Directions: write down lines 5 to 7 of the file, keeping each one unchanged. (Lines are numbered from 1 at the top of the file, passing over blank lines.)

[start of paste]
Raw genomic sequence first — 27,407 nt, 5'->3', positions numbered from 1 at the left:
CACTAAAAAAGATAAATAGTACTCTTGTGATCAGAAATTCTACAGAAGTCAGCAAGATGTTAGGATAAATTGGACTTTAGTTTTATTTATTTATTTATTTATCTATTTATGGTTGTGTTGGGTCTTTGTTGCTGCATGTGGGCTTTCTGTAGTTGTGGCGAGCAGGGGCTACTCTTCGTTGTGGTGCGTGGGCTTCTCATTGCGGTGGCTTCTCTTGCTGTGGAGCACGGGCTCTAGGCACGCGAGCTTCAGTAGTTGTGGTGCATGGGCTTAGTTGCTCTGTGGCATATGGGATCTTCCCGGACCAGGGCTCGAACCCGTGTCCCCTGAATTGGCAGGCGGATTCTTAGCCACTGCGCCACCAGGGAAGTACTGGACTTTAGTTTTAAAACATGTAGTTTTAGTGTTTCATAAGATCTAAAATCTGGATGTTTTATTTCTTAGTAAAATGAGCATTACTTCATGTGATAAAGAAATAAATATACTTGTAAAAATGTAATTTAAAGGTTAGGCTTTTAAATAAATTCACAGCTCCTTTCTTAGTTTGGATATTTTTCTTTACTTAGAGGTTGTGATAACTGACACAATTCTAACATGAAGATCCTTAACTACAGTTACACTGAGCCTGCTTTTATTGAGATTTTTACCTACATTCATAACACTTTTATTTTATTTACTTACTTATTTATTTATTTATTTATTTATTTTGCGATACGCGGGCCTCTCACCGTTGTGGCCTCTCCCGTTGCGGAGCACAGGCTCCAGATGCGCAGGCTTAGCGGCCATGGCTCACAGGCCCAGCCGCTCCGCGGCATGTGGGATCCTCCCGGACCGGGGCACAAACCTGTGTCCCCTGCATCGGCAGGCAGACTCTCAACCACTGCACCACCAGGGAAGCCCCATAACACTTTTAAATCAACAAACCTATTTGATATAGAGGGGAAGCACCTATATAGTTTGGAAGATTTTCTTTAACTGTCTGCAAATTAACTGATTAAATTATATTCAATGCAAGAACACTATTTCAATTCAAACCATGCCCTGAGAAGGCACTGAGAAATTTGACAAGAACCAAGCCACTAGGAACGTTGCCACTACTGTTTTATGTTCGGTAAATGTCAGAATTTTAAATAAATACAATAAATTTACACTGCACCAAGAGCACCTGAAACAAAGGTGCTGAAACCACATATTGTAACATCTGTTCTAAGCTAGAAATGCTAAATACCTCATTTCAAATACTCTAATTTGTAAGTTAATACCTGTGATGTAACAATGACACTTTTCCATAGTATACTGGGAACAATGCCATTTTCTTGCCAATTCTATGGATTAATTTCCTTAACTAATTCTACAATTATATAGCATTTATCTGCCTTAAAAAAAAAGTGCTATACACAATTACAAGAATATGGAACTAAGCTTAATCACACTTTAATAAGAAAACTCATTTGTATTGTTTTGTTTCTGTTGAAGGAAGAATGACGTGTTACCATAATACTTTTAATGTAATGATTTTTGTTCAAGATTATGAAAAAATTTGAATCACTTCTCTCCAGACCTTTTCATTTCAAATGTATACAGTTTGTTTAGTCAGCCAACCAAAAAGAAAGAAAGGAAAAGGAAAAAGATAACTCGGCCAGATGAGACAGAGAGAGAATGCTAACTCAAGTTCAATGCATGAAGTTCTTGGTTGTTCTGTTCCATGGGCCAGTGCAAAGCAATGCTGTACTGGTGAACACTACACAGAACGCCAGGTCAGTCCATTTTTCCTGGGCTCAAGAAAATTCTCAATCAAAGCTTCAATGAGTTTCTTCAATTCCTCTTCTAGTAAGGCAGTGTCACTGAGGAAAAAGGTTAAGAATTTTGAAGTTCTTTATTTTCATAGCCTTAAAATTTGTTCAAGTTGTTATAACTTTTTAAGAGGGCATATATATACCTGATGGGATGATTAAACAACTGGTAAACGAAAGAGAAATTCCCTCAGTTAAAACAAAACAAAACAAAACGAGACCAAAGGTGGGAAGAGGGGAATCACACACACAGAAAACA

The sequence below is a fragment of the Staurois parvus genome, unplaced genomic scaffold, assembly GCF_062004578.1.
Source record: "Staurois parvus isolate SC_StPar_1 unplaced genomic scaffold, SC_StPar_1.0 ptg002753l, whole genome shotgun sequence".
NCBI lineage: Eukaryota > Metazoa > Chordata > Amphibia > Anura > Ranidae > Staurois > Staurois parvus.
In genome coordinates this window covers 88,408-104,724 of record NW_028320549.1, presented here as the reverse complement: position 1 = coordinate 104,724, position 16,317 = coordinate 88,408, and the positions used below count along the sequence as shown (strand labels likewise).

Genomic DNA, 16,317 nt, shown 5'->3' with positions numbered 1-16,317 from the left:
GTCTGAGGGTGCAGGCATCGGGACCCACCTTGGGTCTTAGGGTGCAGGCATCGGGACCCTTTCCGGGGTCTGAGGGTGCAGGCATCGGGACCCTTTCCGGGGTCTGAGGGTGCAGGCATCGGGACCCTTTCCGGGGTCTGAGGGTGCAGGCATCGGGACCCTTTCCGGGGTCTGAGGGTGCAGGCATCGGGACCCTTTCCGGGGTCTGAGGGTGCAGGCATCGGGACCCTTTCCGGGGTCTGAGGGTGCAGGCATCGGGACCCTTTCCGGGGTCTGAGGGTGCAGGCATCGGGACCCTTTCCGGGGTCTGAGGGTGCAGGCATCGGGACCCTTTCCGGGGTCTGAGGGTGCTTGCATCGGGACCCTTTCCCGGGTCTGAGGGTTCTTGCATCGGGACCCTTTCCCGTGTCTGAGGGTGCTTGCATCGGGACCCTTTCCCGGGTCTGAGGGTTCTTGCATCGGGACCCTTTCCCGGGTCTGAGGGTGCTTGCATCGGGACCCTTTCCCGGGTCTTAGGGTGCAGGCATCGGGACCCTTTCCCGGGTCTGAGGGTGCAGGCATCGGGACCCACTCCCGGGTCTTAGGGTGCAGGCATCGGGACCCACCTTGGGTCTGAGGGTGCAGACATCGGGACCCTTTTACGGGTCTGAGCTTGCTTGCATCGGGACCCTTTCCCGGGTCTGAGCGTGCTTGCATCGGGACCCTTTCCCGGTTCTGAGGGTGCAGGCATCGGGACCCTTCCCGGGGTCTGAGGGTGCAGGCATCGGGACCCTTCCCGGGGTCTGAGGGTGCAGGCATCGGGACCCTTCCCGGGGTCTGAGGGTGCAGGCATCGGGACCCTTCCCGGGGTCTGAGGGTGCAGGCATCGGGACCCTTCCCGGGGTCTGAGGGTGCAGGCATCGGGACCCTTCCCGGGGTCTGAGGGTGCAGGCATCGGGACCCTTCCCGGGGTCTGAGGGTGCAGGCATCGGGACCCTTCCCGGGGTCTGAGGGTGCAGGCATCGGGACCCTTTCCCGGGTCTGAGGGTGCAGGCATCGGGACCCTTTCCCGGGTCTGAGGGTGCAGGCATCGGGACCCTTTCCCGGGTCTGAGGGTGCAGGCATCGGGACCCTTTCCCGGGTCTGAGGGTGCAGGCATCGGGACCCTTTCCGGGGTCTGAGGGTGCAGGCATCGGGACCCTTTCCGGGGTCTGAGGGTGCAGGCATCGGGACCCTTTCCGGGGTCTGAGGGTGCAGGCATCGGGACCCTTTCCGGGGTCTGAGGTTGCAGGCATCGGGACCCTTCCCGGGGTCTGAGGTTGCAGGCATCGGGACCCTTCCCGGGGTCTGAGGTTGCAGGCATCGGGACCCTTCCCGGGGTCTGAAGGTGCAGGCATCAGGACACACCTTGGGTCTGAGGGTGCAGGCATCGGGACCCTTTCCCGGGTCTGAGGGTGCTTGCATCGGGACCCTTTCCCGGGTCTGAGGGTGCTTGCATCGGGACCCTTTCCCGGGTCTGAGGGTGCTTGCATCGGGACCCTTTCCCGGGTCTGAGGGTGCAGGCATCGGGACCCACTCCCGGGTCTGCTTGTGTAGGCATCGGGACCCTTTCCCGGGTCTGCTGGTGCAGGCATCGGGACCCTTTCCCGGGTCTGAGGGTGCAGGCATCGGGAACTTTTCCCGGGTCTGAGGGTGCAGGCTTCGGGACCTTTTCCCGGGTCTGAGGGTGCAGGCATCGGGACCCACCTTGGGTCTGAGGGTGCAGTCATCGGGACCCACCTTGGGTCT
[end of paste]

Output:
NCBI lineage: Eukaryota > Metazoa > Chordata > Amphibia > Anura > Ranidae > Staurois > Staurois parvus.
In genome coordinates this window covers 88,408-104,724 of record NW_028320549.1, presented here as the reverse complement: position 1 = coordinate 104,724, position 16,317 = coordinate 88,408, and the positions used below count along the sequence as shown (strand labels likewise).

Genomic DNA, 16,317 nt, shown 5'->3' with positions numbered 1-16,317 from the left: